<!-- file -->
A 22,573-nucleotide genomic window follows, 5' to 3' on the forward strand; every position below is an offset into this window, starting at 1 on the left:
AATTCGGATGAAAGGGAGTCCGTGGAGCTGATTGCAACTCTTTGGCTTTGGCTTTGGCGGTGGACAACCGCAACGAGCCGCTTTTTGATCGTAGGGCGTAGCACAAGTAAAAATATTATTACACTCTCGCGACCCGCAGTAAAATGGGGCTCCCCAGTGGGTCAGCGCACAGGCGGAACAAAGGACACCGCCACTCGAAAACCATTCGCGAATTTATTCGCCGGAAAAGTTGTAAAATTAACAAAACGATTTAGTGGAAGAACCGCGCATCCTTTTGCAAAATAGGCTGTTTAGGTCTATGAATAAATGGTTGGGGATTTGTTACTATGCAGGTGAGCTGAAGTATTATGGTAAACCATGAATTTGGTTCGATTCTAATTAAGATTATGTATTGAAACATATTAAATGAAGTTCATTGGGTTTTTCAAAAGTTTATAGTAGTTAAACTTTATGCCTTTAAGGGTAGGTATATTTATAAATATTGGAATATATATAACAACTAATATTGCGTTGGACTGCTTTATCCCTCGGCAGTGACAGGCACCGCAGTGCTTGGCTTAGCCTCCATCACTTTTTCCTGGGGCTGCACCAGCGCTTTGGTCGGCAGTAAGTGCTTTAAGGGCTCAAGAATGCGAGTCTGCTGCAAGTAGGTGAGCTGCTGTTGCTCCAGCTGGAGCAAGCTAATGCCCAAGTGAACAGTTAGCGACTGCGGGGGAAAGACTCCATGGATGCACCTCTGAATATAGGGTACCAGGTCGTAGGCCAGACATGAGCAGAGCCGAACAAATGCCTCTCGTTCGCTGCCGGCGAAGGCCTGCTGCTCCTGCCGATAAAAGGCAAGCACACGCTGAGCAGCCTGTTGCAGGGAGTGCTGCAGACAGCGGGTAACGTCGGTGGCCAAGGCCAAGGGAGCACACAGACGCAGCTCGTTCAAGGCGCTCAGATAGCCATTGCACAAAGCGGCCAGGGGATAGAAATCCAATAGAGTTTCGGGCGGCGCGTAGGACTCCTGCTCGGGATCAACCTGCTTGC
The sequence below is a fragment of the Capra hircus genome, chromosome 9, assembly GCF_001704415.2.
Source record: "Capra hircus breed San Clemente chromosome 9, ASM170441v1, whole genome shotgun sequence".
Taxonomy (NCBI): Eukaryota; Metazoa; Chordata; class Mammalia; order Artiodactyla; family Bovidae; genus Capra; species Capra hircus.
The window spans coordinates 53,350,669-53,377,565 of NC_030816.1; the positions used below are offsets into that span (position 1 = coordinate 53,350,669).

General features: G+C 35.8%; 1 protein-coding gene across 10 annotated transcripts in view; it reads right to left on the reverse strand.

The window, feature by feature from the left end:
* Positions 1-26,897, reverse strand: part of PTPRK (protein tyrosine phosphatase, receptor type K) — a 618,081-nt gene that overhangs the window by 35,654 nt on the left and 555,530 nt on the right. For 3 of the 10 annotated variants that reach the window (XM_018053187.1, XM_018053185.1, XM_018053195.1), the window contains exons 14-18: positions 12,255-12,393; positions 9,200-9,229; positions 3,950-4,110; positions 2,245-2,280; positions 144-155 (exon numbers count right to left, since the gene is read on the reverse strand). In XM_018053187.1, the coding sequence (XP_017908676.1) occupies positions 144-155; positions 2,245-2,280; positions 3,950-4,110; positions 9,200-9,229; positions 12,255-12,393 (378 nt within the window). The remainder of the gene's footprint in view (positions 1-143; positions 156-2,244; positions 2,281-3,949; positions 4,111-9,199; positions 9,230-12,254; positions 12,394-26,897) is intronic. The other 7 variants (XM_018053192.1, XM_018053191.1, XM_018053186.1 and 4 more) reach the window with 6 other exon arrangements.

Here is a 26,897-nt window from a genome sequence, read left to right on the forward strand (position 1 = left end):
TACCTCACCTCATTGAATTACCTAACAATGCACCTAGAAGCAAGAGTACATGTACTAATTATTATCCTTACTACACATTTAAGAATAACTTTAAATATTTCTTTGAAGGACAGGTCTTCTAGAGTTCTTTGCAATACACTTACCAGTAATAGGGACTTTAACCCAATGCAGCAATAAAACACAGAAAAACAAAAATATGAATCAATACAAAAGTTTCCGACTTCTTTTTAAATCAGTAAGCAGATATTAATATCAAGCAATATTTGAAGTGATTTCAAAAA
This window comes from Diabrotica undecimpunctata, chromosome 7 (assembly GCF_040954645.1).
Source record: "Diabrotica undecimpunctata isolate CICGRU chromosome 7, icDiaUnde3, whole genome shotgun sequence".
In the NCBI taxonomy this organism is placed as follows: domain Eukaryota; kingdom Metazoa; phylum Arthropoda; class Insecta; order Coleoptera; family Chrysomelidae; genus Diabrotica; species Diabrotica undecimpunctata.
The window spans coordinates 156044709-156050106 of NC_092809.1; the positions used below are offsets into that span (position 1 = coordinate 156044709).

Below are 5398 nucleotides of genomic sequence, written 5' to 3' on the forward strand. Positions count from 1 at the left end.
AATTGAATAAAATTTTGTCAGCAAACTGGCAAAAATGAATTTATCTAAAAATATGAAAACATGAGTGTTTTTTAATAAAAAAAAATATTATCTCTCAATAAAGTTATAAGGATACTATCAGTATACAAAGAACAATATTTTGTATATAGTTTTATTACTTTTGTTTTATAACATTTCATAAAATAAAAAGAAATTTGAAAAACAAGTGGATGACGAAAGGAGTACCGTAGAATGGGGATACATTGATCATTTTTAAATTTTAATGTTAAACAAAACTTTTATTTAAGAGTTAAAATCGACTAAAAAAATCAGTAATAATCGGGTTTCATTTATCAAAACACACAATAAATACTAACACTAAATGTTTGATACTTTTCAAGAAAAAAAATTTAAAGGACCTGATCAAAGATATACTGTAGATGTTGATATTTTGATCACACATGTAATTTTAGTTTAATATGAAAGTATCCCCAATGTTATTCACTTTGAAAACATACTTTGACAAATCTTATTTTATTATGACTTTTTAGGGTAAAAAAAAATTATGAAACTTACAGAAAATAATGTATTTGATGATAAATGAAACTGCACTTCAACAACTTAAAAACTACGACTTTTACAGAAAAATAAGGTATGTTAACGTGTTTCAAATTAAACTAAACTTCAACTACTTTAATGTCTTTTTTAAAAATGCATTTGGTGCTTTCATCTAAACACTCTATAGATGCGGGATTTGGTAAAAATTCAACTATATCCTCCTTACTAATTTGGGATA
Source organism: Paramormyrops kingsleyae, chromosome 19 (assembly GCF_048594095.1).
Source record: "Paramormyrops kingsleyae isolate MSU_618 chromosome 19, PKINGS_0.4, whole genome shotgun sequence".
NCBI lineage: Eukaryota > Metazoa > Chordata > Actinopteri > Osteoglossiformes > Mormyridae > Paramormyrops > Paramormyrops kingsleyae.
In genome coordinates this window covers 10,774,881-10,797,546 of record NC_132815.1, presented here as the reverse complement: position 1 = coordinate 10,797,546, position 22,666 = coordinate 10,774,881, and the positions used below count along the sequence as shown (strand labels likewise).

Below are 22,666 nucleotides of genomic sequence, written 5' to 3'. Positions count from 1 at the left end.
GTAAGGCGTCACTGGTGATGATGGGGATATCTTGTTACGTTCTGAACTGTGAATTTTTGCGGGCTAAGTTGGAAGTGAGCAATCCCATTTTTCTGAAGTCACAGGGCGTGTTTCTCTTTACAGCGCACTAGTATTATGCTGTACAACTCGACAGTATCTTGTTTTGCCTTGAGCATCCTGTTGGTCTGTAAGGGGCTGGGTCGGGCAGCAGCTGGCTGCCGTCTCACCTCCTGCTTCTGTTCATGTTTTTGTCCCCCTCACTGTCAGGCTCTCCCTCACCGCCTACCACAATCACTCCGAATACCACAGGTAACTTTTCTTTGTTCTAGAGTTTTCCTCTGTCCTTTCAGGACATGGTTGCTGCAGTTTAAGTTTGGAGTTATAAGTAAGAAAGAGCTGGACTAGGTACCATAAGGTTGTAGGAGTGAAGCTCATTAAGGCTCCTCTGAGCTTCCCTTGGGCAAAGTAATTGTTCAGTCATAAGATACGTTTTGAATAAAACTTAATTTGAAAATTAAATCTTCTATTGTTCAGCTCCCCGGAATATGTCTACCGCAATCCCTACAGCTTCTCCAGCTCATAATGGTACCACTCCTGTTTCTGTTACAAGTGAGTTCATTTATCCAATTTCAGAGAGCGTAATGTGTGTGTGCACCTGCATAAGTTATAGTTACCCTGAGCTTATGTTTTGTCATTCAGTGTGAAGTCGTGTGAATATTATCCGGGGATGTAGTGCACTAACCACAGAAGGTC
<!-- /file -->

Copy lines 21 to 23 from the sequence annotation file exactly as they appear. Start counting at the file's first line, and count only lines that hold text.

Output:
In genome coordinates this window covers 10,774,881-10,797,546 of record NC_132815.1, presented here as the reverse complement: position 1 = coordinate 10,797,546, position 22,666 = coordinate 10,774,881, and the positions used below count along the sequence as shown (strand labels likewise).

Below are 22,666 nucleotides of genomic sequence, written 5' to 3'. Positions count from 1 at the left end.
GTAAGGCGTCACTGGTGATGATGGGGATATCTTGTTACGTTCTGAACTGTGAATTTTTGCGGGCTAAGTTGGAAGTGAGCAATCCCATTTTTCTGAAGTCACAGGGCGTGTTTCTCTTTACAGCGCACTAGTATTATGCTGTACAACTCGACAGTATCTTGTTTTGCCTTGAGCATCCTGTTGGTCTGTAAGGGGCTGGGTCGGGCAGCAGCTGGCTGCCGTCTCACCTCCTGCTTCTGTTCATGTTTTTGTCCCCCTCACTGTCAGGCTCTCCCTCACCGCCTACCACAATCACTCCGAATACCACAGGTAACTTTTCTTTGTTCTAGAGTTTTCCTCTGTCCTTTCAGGACATGGTTGCTGCAGTTTAAGTTTGGAGTTATAAGTAAGAAAGAGCTGGACTAGGTACCATAAGGTTGTAGGAGTGAAGCTCATTAAGGCTCCTCTGAGCTTCCCTTGGGCAAAGTAATTGTTCAGTCATAAGATACGTTTTGAATAAAACTTAATTTGAAAATTAAATCTTCTATTGTTCAGCTCCCCGGAATATGTCTACCGCAATCCCTACAGCTTCTCCAGCTCATAATGGTACCACTCCTGTTTCTGTTACAAGTGAGTTCATTTATCCAATTTCAGAGAGCGTAATGTGTGTGTGCACCTGCATAAGTTATAGTTACCCTGAGCTTATGTTTTGTCATTCAGTGTGAAGTCGTGTGAATATTATCCGGGGATGTAGTGCACTAACCACAGAAGGTC